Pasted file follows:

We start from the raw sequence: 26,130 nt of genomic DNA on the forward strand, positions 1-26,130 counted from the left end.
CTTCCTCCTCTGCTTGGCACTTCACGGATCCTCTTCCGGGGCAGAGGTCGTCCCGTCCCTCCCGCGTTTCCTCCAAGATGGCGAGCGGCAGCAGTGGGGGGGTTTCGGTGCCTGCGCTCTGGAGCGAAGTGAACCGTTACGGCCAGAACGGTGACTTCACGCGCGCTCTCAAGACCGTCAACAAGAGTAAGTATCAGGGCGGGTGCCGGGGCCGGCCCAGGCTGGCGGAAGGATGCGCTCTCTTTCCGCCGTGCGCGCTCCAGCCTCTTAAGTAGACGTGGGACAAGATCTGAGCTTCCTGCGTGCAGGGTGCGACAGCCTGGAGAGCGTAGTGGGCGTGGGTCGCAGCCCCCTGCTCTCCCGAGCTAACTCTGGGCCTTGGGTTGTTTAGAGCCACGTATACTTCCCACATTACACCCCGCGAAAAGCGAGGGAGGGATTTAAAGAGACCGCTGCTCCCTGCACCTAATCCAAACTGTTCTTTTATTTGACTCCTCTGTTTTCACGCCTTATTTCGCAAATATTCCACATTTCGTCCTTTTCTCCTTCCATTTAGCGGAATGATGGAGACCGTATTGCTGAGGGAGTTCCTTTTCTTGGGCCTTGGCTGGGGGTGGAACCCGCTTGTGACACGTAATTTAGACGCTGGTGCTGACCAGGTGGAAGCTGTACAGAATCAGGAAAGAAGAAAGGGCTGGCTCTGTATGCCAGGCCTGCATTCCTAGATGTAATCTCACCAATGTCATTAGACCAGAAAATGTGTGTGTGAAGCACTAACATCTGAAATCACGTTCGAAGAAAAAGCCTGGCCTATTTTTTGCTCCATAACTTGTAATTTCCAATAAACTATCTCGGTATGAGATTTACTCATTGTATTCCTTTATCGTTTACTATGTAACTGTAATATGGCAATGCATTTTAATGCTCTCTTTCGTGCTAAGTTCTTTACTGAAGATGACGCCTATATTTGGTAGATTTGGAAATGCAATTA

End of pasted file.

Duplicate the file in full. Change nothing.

We start from the raw sequence: 26,130 nt of genomic DNA on the forward strand, positions 1-26,130 counted from the left end.
CTTCCTCCTCTGCTTGGCACTTCACGGATCCTCTTCCGGGGCAGAGGTCGTCCCGTCCCTCCCGCGTTTCCTCCAAGATGGCGAGCGGCAGCAGTGGGGGGGTTTCGGTGCCTGCGCTCTGGAGCGAAGTGAACCGTTACGGCCAGAACGGTGACTTCACGCGCGCTCTCAAGACCGTCAACAAGAGTAAGTATCAGGGCGGGTGCCGGGGCCGGCCCAGGCTGGCGGAAGGATGCGCTCTCTTTCCGCCGTGCGCGCTCCAGCCTCTTAAGTAGACGTGGGACAAGATCTGAGCTTCCTGCGTGCAGGGTGCGACAGCCTGGAGAGCGTAGTGGGCGTGGGTCGCAGCCCCCTGCTCTCCCGAGCTAACTCTGGGCCTTGGGTTGTTTAGAGCCACGTATACTTCCCACATTACACCCCGCGAAAAGCGAGGGAGGGATTTAAAGAGACCGCTGCTCCCTGCACCTAATCCAAACTGTTCTTTTATTTGACTCCTCTGTTTTCACGCCTTATTTCGCAAATATTCCACATTTCGTCCTTTTCTCCTTCCATTTAGCGGAATGATGGAGACCGTATTGCTGAGGGAGTTCCTTTTCTTGGGCCTTGGCTGGGGGTGGAACCCGCTTGTGACACGTAATTTAGACGCTGGTGCTGACCAGGTGGAAGCTGTACAGAATCAGGAAAGAAGAAAGGGCTGGCTCTGTATGCCAGGCCTGCATTCCTAGATGTAATCTCACCAATGTCATTAGACCAGAAAATGTGTGTGTGAAGCACTAACATCTGAAATCACGTTCGAAGAAAAAGCCTGGCCTATTTTTTGCTCCATAACTTGTAATTTCCAATAAACTATCTCGGTATGAGATTTACTCATTGTATTCCTTTATCGTTTACTATGTAACTGTAATATGGCAATGCATTTTAATGCTCTCTTTCGTGCTAAGTTCTTTACTGAAGATGACGCCTATATTTGGTAGATTTGGAAATGCAATTA